How health literacy training is helping YWCA St. John’s better serve its clients

Since 1925, YWCA St. John’s has had a long-standing community presence in the capital city of Newfoundland. Building on a deep history as a women-serving agency, the organization aims to provide programming committed to gender equity, and to creating opportunities for girls, women, gender diverse and 2SLGBTQIA+ people to learn, achieve and participate.

Program Manager Deanne Howlett recently worked with the team at ABC Life Literacy Canada on train-the-trainer activities through the Activate Learning program. Activate Learning is a literacy program focused on supporting and empowering the unique population of Newfoundland and Labrador. The program aims to improve the number of training opportunities for adult learners, employees and workplaces in the areas of employability and life skills, financial literacy, and health literacy.

Howlett thought it would be useful for her team to take part in some of the workshops offered through the program, and when she surveyed her staff on their interests, health literacy came out on top.

“Many of our staff were personally interested in health literacy and health advocacy, since being able to advocate for your health is something that’s not often talked about,” says Howlett. “We also felt that the topic of health literacy and accessibility to healthcare would be beneficial to our team in working with program participants, particularly newcomers.”

Howlett and her team participated in the “Map Out Your Health” workshop, which is part of the ABC Health Matters program through Activate Learning. The workshop, which is one of two health literacy workshops available, focuses on identifying the people and places in a community where someone can go for help with their health. The workshop is written and designed for adult literacy learners, but Howlett says it was beneficial to attend as service providers because it allowed them to look at the content from the perspective of their program participants.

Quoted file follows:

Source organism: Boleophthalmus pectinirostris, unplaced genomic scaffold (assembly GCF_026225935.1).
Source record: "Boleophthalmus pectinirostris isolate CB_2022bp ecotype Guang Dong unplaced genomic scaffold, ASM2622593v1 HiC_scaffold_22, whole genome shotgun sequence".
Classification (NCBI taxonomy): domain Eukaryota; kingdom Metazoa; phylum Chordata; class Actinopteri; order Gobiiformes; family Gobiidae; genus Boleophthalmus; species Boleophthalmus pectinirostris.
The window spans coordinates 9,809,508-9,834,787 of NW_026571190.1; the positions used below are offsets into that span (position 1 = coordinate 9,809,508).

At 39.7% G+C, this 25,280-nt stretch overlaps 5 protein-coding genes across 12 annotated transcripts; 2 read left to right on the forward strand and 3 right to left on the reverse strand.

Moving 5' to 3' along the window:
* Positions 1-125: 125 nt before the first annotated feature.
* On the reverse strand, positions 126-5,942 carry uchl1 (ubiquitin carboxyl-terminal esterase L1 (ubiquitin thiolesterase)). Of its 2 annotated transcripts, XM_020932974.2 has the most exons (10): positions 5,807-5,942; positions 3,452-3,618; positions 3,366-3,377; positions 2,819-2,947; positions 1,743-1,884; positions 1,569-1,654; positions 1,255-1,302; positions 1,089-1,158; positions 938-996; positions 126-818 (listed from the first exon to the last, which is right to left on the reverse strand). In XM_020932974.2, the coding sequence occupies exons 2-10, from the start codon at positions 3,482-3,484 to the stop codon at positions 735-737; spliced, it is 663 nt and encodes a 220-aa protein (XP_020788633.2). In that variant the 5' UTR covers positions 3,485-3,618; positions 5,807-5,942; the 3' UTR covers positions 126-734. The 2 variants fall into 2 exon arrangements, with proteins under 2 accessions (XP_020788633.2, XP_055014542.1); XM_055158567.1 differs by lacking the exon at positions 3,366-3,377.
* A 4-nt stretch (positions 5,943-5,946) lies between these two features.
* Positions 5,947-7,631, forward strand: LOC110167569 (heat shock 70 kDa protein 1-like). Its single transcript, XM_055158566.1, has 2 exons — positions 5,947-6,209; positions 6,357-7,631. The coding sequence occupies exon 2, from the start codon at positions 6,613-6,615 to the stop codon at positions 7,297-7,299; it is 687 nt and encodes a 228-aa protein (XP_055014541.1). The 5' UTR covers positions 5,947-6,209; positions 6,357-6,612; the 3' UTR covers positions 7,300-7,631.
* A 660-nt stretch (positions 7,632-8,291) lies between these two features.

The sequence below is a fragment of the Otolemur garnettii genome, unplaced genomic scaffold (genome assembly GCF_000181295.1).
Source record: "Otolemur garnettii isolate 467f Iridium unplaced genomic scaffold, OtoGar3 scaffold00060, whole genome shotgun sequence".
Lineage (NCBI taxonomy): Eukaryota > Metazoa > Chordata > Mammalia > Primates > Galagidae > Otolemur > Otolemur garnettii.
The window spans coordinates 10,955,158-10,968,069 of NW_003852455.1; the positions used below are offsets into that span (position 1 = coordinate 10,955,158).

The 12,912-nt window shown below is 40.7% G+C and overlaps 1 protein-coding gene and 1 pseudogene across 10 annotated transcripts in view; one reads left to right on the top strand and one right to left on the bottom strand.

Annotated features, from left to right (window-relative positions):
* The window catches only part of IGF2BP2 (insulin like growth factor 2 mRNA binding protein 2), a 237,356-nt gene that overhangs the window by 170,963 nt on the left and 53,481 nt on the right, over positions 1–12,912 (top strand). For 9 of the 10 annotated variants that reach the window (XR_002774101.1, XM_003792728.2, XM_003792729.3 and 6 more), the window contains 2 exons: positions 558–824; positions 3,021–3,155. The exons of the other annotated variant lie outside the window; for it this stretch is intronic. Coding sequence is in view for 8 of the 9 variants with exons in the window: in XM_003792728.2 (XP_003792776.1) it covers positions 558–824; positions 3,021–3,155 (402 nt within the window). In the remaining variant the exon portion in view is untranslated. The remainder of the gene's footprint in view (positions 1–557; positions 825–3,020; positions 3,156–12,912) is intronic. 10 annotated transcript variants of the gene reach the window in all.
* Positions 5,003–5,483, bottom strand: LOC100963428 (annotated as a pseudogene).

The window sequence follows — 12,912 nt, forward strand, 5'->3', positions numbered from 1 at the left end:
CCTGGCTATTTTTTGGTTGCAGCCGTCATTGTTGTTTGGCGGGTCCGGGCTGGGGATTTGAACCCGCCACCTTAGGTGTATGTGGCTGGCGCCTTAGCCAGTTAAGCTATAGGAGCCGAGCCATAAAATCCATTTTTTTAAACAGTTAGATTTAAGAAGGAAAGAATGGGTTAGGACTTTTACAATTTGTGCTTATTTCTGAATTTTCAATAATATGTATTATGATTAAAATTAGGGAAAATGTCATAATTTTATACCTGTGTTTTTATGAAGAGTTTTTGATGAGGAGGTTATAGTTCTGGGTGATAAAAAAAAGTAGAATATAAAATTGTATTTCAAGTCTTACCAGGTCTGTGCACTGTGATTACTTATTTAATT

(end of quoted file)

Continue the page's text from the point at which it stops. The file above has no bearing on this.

“While a lot of the information wasn’t necessarily new for us, it gave us a different context of thinking about what access to health could look like from different perspectives and lived experiences,” she explains.

With most of their staff being born in Canada, knowledge of the provincial healthcare system can often be taken for granted. By covering the content in the workshop, it offered insight into how newcomers might not be aware of the health resources available to them.

Howlett says the workshop opened a discussion for her team about some of the barriers that newcomers might face, and how the YWCA might be able to further support newcomers, having put themselves in the shoes of their program participants. It also allowed them to speak openly about how they might be able to improve their existing programming and build out a list of helpful resources.

“[The workshop] sparked a lot of conversation about what resources exist that we might be able to offer to our program participants,” Howlett says. “It also allowed us to talk openly and think about the oppression that exists and how we can support the individuals that we work with. It was a great team-building exercise as well.”

Howlett liked the fact that the workshop was specific to Newfoundland and Labrador, as it outlined all the key locations people could go for help with their health. Due to the lack of family doctors in the province and overall access to healthcare, Howlett says that this information was really valuable to know in the event that they needed to support program participants.

“We talked about what services exist and what barriers there are in terms of accessing them. For example, if someone is not a permanent resident or if they’re an international student, will they be able to access various healthcare services? Thinking about those layers came up in the workshop and by exploring it together as a team, it allowed us to better build up our resources and address those issues and opportunities for advocacy.”

October is Health Literacy Month, making it a great opportunity to bring health literacy training to your community. To learn more about the ABC Health Matters program available, visit To learn more about the Activate Learning in Newfoundland and Labrador and to book a workshop, visit